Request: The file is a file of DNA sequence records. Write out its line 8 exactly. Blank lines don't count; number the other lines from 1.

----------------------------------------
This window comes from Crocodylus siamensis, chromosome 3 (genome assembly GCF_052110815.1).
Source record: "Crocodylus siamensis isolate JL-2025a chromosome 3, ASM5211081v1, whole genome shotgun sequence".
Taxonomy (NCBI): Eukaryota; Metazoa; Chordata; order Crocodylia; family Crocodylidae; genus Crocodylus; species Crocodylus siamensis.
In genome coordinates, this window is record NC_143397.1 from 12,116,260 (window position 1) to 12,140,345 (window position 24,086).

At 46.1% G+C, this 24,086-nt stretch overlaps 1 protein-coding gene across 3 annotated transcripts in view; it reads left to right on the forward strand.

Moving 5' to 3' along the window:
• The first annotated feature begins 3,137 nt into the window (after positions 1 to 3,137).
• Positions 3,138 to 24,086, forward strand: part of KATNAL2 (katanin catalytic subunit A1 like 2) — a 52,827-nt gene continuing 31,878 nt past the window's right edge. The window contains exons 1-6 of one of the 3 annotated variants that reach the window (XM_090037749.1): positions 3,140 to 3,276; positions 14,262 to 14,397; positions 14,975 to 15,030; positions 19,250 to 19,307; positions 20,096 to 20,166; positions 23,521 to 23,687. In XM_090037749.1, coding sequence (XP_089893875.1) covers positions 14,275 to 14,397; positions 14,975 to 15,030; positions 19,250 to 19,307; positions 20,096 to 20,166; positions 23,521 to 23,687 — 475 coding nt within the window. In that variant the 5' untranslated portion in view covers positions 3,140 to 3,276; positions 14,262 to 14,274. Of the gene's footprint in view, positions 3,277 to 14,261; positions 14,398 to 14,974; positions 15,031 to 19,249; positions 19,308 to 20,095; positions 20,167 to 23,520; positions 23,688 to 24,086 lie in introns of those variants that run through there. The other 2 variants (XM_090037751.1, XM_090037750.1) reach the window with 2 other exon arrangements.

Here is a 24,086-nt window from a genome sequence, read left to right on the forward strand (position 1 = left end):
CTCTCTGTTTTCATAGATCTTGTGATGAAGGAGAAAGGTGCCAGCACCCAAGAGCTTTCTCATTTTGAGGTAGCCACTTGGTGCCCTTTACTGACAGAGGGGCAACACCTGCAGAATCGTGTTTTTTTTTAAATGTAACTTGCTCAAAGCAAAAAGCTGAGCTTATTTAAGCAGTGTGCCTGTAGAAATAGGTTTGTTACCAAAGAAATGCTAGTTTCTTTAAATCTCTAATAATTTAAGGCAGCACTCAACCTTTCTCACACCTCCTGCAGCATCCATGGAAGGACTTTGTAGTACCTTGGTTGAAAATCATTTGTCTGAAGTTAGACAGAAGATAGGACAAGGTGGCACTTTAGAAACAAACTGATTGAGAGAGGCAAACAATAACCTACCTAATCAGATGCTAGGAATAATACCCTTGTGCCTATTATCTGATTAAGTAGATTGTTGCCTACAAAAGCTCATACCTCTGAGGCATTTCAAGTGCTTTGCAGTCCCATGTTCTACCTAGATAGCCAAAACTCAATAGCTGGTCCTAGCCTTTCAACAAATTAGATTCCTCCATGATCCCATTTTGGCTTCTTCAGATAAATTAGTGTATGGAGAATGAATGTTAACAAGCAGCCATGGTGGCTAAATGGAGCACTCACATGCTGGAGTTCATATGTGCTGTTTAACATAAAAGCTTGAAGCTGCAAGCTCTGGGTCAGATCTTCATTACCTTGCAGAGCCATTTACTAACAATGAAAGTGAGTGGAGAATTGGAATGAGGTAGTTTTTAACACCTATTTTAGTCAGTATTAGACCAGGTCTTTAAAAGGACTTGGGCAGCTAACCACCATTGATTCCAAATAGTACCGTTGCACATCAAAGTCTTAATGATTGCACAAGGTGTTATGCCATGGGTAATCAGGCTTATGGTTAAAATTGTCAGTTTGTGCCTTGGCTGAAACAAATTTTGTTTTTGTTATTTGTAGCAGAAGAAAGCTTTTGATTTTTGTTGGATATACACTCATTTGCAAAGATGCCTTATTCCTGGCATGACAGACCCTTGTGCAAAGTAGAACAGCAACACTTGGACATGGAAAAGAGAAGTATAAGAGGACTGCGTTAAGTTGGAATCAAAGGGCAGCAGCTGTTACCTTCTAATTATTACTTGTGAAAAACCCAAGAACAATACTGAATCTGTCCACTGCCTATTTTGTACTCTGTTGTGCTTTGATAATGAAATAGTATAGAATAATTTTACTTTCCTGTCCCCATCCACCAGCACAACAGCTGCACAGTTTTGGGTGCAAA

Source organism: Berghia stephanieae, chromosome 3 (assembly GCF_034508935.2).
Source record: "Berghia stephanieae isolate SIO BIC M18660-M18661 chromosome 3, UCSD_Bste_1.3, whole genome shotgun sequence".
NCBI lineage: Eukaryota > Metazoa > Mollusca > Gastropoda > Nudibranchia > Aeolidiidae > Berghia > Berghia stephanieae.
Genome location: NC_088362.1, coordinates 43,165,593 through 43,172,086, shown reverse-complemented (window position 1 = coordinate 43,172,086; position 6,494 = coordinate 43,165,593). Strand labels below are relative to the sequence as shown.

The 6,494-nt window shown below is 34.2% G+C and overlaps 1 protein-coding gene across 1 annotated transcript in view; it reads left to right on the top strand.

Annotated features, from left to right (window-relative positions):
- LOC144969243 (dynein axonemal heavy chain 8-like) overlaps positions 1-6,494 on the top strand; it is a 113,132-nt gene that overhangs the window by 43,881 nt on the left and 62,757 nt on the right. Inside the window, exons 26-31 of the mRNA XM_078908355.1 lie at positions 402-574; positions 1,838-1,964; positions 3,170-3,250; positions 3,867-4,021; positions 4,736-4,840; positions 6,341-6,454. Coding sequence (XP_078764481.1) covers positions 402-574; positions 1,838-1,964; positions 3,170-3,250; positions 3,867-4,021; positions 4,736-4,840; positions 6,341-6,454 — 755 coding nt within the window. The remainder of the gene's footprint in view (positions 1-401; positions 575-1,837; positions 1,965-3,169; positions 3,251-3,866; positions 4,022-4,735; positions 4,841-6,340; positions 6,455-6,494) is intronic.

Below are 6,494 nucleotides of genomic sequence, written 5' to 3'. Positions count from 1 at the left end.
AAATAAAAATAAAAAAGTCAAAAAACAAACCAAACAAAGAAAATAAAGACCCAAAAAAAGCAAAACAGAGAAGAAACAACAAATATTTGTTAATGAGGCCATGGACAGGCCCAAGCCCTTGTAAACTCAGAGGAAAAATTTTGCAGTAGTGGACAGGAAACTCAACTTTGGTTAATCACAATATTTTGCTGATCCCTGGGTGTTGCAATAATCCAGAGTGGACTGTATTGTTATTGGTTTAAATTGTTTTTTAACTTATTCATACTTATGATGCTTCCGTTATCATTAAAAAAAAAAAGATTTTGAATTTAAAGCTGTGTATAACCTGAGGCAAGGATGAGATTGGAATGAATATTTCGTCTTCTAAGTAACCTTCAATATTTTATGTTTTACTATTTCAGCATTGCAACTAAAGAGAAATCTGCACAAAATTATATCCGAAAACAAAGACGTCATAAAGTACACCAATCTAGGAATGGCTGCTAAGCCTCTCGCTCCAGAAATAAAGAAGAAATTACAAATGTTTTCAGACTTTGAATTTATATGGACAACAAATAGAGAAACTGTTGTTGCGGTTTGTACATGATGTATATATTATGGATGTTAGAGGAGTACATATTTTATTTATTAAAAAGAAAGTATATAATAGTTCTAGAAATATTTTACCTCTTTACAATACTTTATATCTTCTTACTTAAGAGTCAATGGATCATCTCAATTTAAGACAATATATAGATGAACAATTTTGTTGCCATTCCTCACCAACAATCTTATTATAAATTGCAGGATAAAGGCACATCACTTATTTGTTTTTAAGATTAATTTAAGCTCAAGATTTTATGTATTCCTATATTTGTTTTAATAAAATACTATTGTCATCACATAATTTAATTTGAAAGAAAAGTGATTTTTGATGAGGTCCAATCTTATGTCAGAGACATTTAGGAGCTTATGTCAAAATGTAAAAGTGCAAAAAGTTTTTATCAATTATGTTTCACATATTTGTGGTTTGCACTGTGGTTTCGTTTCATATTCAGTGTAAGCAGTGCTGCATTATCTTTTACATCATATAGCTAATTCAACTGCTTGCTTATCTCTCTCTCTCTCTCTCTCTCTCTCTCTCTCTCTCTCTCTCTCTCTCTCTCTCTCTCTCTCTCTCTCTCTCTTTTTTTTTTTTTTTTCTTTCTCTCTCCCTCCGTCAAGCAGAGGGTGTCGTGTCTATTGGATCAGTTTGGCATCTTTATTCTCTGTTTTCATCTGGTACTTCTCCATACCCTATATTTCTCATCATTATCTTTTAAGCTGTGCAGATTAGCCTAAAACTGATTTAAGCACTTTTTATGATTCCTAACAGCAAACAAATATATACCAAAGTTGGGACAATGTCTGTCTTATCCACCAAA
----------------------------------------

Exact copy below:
• Positions 3,138 to 24,086, forward strand: part of KATNAL2 (katanin catalytic subunit A1 like 2) — a 52,827-nt gene continuing 31,878 nt past the window's right edge. The window contains exons 1-6 of one of the 3 annotated variants that reach the window (XM_090037749.1): positions 3,140 to 3,276; positions 14,262 to 14,397; positions 14,975 to 15,030; positions 19,250 to 19,307; positions 20,096 to 20,166; positions 23,521 to 23,687. In XM_090037749.1, coding sequence (XP_089893875.1) covers positions 14,275 to 14,397; positions 14,975 to 15,030; positions 19,250 to 19,307; positions 20,096 to 20,166; positions 23,521 to 23,687 — 475 coding nt within the window. In that variant the 5' untranslated portion in view covers positions 3,140 to 3,276; positions 14,262 to 14,274. Of the gene's footprint in view, positions 3,277 to 14,261; positions 14,398 to 14,974; positions 15,031 to 19,249; positions 19,308 to 20,095; positions 20,167 to 23,520; positions 23,688 to 24,086 lie in introns of those variants that run through there. The other 2 variants (XM_090037751.1, XM_090037750.1) reach the window with 2 other exon arrangements.